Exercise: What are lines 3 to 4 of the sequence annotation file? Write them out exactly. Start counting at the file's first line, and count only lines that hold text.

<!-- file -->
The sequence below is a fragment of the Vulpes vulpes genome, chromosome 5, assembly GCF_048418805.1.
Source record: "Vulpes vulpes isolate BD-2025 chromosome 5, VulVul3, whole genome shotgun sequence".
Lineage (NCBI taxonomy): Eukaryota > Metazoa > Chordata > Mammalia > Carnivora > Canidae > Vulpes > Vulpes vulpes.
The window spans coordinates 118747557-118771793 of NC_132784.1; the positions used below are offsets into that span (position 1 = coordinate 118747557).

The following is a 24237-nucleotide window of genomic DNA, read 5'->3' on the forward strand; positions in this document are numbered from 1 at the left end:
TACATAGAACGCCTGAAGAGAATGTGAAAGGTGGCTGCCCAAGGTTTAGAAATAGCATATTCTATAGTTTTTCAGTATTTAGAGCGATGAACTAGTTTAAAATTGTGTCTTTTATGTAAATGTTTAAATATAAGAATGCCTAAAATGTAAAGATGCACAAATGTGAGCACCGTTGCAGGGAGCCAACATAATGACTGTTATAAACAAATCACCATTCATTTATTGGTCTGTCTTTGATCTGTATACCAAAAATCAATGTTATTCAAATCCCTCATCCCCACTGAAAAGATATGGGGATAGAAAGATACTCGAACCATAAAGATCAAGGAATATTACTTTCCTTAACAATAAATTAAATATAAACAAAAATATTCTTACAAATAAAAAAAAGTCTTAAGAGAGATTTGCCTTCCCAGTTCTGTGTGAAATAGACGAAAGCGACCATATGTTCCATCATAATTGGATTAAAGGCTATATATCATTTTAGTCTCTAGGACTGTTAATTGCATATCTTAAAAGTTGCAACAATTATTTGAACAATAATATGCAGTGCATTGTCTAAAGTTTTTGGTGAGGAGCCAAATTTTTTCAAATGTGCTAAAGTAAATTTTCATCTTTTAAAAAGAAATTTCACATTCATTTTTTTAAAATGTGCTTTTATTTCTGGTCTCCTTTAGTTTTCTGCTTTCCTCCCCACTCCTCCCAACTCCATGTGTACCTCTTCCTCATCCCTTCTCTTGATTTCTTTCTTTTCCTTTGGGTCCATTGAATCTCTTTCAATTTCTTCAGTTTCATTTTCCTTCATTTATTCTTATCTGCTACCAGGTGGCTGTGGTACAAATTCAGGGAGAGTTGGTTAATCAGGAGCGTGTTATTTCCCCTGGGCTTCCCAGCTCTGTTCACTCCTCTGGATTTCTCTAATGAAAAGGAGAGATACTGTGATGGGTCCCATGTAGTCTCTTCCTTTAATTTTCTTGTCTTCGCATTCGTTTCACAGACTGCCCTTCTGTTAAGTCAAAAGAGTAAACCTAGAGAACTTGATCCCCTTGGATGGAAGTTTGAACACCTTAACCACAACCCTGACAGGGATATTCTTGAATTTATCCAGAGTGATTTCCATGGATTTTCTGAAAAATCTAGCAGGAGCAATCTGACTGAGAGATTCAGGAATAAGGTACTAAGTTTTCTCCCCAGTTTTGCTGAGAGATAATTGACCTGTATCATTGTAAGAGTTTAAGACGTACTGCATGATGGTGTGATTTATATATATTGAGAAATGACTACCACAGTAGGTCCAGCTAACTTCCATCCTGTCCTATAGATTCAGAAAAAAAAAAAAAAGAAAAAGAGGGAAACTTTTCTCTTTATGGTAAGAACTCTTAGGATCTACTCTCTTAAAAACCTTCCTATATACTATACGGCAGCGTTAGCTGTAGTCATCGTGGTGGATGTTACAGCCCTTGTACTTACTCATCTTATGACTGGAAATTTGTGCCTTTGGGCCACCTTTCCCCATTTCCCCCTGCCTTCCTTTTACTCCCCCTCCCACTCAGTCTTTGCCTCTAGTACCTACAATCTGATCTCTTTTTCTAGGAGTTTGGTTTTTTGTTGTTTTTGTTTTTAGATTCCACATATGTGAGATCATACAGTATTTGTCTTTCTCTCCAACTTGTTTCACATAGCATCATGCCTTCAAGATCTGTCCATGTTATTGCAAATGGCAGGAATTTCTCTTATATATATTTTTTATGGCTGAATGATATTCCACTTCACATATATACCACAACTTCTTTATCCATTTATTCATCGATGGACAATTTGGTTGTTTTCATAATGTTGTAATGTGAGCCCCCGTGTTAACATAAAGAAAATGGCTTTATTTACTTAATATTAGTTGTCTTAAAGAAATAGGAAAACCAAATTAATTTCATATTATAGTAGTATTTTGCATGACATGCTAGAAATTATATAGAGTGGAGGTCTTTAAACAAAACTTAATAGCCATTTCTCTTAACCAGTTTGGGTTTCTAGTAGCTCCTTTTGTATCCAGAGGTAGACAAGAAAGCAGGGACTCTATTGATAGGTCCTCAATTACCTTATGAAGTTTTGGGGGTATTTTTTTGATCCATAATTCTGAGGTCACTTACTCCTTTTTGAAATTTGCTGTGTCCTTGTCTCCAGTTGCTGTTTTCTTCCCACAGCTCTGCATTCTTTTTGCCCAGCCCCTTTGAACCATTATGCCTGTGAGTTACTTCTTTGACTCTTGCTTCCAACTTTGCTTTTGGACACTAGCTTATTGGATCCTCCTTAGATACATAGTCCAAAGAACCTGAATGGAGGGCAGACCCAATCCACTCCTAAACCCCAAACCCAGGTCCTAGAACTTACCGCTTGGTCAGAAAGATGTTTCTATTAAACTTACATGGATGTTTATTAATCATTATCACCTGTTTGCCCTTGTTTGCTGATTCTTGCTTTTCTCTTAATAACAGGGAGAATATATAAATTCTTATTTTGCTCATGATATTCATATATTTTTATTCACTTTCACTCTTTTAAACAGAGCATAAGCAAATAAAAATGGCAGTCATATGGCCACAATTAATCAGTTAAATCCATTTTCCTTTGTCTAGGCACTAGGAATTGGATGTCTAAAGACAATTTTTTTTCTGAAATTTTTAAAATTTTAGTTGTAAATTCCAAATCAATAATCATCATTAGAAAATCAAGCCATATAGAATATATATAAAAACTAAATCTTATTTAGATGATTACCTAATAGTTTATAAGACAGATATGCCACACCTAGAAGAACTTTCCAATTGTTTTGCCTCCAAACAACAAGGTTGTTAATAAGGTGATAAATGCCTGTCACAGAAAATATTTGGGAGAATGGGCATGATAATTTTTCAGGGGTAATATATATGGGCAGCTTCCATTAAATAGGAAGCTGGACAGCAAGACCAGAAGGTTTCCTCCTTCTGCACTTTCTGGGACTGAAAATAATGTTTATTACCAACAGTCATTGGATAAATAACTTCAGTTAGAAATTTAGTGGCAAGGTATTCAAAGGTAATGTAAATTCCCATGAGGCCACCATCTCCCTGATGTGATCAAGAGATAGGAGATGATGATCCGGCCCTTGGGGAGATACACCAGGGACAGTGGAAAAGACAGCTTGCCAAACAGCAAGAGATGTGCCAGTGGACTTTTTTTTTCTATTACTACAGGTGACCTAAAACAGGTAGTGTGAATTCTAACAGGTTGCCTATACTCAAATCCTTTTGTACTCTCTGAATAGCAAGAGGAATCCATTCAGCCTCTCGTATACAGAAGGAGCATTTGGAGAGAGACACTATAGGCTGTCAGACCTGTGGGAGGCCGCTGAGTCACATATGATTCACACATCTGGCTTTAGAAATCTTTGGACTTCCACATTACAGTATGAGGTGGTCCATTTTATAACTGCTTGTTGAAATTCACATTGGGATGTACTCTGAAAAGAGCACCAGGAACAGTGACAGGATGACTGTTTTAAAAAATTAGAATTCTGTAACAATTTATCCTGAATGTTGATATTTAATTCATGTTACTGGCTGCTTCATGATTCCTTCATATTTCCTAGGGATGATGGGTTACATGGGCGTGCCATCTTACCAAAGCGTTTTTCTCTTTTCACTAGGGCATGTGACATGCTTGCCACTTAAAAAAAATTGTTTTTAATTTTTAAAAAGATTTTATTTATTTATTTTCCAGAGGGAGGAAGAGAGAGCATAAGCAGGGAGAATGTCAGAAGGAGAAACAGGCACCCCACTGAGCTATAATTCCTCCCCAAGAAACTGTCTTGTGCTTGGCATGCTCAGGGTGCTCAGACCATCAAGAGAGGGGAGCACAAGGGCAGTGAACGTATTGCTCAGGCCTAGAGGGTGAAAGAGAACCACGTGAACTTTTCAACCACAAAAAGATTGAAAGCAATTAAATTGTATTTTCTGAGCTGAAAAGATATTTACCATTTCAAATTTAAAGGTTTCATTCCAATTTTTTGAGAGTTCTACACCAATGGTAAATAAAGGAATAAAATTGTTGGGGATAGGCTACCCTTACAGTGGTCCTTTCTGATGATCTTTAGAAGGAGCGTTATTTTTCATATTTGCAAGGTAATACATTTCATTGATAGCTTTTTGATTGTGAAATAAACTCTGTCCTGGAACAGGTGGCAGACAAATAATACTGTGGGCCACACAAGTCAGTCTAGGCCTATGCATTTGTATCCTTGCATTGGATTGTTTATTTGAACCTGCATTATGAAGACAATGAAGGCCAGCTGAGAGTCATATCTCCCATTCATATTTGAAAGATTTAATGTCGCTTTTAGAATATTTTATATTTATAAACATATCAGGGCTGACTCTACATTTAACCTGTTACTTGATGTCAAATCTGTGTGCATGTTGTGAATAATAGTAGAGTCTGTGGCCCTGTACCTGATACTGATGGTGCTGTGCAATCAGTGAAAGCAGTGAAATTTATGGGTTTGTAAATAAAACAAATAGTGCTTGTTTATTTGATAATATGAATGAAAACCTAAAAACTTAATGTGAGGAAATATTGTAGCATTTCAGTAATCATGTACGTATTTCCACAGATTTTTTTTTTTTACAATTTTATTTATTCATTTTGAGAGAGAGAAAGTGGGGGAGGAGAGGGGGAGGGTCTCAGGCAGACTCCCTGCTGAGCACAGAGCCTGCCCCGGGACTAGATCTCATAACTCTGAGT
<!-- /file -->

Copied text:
Lineage (NCBI taxonomy): Eukaryota > Metazoa > Chordata > Mammalia > Carnivora > Canidae > Vulpes > Vulpes vulpes.
The window spans coordinates 118747557-118771793 of NC_132784.1; the positions used below are offsets into that span (position 1 = coordinate 118747557).